Normally, when phrases like “restructuring” or “reorganization” come up, there's a bit of hard swallowing followed by the bleak notion of just how many good workers are about to get laid off now. Sometimes, however, it's just a simple shuffling of the deck, with employee counts left static but organized in a different fashion. That seems to be what happened at Verizon (News - Alert) recently, as the company announced plans to reorganize along three critical business operations. It even brought in some new help to drive the changes.
Essentially, the company will now focus on three primary operations fronts: customer and product operations, network and technology functions, and media and telematics operations. This led to the creation of a new team for network and technology, and Verizon brought in Ericsson (News - Alert)'s former CEO, Hans Vestberg, to oversee that operation. Vestberg will be specifically tasked with developing fiber infrastructure, and will operate out of Sweden to start with before making the jump to the United States before summer arrives.
Media and telematics, meanwhile, will be working to build separate operations into a more cohesive whole. With Marni Walden at the help, the acquisitions of Telogis (News - Alert), Hughes Telematics, Fleetmatics and others will be better connected and producing efforts toward the same result.
Finally, customer and product operations will focus on established lines of business like Verizon Enterprise Solutions and Verizon Wireless (News - Alert) to drive toward growth. John Stratton is head of that operation, and looks to build on previous growth measures.
Verizon's primary CEO Lowell McAdam (News - Alert) noted that such measures would provide greater agility in the field as the company works to expand in the first two areas noted and maintain its position as top of the heap in the third.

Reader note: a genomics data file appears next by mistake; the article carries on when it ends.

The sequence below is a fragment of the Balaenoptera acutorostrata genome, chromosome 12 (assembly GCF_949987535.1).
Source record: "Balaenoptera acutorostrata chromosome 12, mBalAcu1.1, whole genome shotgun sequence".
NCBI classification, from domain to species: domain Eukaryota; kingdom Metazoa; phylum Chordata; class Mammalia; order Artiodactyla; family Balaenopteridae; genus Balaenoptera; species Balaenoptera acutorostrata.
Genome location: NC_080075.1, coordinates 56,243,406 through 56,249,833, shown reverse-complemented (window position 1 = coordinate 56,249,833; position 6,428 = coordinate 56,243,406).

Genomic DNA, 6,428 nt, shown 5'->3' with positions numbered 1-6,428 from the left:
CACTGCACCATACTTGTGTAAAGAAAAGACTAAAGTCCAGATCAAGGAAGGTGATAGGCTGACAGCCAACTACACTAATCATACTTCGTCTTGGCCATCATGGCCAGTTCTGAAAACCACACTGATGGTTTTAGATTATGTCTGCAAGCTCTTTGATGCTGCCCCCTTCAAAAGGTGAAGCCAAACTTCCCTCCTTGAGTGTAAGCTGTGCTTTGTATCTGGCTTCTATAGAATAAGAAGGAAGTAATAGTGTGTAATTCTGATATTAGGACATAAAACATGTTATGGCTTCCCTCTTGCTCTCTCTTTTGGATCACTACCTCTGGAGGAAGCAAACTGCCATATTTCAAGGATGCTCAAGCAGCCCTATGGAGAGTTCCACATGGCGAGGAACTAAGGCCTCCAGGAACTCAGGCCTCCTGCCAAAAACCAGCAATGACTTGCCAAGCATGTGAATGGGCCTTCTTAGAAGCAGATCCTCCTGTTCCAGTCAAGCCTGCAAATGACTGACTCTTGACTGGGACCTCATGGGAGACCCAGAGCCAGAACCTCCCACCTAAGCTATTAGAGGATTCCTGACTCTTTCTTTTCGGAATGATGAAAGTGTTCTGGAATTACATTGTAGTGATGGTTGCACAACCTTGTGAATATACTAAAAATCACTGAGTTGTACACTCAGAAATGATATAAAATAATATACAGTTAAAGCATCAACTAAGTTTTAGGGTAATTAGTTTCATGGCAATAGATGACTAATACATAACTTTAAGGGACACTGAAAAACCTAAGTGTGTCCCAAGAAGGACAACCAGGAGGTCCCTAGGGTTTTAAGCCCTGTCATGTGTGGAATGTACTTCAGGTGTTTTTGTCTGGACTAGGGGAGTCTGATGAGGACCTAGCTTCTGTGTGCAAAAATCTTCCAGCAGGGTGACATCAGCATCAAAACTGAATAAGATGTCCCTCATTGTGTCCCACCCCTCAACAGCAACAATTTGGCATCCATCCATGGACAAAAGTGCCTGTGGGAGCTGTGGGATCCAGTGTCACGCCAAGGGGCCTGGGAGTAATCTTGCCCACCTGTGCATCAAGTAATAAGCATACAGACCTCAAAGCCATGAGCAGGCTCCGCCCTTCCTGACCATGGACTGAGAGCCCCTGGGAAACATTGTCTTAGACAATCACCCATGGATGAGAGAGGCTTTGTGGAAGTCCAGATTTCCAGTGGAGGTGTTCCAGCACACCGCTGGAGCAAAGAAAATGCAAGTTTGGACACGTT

No matter what there is to say about the reorganizations—there's something to be said for specialization, both good and bad, and Verizon seems to be refocusing around specialization—Verizon's move to hire the former CEO of Ericsson—itself well known in the field as a technology developer—to handle Verizon's own technology operations should be a sound strategy. Doubtless, Vestberg has a lot of experience on this front already, and Verizon can stand to gain substantially from that experience. Verizon's move to specialize might give it more agility, all right, but it might also result in the generation of information silos—information that stays where it's generated—and that can be a real problem if not determinedly addressed up front.
Verizon's moves here should be worthwhile, assuming that things go reasonably well and there's not a lot of time lost in the restructuring effort. Though there are risks to specialization, there are also rewards, and some of the risks can even be limited with some advance work.